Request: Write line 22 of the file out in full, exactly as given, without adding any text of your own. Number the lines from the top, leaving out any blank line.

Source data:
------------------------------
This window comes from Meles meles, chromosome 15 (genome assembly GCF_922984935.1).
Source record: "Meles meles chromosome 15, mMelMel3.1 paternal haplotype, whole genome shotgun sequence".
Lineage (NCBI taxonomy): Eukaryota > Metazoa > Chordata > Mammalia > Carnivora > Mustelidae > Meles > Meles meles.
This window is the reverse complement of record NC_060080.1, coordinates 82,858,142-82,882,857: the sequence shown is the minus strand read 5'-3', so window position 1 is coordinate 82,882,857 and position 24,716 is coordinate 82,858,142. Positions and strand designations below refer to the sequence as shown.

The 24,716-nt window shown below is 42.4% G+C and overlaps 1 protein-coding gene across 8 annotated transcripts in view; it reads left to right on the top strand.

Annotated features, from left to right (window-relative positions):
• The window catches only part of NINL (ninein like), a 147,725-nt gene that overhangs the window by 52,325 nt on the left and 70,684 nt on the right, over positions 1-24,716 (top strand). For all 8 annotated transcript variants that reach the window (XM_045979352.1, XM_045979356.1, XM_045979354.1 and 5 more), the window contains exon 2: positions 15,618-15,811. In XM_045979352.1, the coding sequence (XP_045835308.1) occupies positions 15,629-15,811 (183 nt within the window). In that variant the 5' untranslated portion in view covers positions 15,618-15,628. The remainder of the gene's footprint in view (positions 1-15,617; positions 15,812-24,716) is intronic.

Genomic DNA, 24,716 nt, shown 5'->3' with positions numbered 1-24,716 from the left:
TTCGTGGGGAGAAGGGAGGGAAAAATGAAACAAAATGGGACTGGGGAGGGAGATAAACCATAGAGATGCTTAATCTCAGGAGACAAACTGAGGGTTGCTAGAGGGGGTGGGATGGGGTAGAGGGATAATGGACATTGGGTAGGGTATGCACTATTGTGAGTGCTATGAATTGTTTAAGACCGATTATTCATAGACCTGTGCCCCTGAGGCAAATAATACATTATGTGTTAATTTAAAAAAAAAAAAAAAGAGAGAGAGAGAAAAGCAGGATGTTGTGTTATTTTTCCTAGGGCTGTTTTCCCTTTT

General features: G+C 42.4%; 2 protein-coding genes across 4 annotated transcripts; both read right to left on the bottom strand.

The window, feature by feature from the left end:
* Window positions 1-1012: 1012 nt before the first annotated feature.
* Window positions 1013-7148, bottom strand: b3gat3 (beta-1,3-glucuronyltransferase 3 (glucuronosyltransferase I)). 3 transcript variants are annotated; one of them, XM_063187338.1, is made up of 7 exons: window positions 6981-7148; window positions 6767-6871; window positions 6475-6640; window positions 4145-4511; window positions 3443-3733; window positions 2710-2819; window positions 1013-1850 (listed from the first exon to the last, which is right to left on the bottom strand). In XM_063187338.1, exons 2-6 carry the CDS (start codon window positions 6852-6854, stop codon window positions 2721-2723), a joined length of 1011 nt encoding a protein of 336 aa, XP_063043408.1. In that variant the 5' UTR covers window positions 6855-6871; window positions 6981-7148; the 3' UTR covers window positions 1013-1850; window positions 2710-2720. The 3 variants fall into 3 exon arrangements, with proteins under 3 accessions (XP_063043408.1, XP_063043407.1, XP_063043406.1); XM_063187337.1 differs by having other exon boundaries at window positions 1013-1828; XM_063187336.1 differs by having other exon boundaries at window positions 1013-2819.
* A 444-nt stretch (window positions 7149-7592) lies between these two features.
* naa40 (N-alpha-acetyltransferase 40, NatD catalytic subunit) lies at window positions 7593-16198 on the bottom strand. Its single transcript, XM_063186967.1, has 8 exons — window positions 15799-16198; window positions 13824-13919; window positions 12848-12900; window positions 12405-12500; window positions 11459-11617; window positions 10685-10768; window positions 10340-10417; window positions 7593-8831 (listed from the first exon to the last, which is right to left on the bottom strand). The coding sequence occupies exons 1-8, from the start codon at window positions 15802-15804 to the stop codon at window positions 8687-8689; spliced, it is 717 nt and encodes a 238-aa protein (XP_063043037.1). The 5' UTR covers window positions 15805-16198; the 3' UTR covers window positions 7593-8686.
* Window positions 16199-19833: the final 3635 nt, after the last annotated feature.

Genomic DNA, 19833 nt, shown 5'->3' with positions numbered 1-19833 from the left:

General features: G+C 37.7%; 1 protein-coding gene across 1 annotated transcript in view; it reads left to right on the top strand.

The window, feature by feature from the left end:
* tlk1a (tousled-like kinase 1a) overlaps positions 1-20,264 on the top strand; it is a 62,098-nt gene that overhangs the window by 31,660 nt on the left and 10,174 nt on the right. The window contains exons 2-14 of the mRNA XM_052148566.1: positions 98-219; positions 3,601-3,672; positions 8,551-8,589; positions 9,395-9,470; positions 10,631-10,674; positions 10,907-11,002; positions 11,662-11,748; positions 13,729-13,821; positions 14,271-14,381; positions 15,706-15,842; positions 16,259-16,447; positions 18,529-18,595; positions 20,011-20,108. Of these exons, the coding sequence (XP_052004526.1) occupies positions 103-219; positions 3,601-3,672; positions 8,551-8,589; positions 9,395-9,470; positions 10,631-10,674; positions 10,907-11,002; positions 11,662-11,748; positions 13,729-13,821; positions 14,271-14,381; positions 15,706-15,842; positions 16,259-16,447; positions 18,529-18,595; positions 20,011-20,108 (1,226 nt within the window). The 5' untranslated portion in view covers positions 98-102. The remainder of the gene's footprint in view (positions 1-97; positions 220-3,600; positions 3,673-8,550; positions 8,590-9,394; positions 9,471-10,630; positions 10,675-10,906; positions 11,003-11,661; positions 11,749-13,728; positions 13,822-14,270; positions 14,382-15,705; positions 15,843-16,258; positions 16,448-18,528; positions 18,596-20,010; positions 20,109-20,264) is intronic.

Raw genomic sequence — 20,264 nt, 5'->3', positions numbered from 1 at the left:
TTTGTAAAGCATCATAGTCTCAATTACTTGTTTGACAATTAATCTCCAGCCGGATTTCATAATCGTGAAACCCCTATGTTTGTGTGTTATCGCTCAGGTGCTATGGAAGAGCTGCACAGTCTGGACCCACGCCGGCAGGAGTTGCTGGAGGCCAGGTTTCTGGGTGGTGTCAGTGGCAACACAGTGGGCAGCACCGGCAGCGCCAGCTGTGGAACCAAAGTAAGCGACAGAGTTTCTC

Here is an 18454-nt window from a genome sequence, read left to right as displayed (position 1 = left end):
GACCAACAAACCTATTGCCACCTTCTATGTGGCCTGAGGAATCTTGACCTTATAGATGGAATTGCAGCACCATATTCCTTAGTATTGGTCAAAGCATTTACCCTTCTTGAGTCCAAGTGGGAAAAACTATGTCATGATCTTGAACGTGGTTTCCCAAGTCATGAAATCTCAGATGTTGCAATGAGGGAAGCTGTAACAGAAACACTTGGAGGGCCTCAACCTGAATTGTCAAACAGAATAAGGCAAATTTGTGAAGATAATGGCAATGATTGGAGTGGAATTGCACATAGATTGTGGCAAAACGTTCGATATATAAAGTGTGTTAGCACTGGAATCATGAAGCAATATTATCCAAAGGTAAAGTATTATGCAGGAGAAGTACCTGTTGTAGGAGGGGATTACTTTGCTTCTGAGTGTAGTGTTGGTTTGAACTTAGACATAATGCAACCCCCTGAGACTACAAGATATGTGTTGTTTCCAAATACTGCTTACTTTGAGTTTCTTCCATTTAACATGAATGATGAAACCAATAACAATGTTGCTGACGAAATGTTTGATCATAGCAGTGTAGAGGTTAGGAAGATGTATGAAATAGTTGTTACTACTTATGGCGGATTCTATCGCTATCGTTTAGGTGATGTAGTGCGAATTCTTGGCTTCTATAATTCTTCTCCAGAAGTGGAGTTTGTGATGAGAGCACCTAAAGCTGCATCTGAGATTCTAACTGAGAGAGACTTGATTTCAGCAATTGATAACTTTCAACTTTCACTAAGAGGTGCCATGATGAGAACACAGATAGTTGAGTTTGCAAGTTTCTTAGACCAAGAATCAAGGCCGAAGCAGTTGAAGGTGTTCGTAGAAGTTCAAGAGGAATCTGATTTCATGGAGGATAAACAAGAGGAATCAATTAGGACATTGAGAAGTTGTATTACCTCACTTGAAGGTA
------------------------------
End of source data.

TTTGTAAAGCATCATAGTCTCAATTACTTGTTTGACAATTAATCTCCAGCCGGATTTCATAATCGTGAAACCCCTATGTTTGTGTGTTATCGCTCAGGTGCTATGGAAGAGCTGCACAGTCTGGACCCACGCCGGCAGGAGTTGCTGGAGGCCAGGTTTCTGGGTGGTGTCAGTGGCAACACAGTGGGCAGCACCGGCAGCGCCAGCTGTGGAACCAAAGTAAGCGACAGAGTTTCTC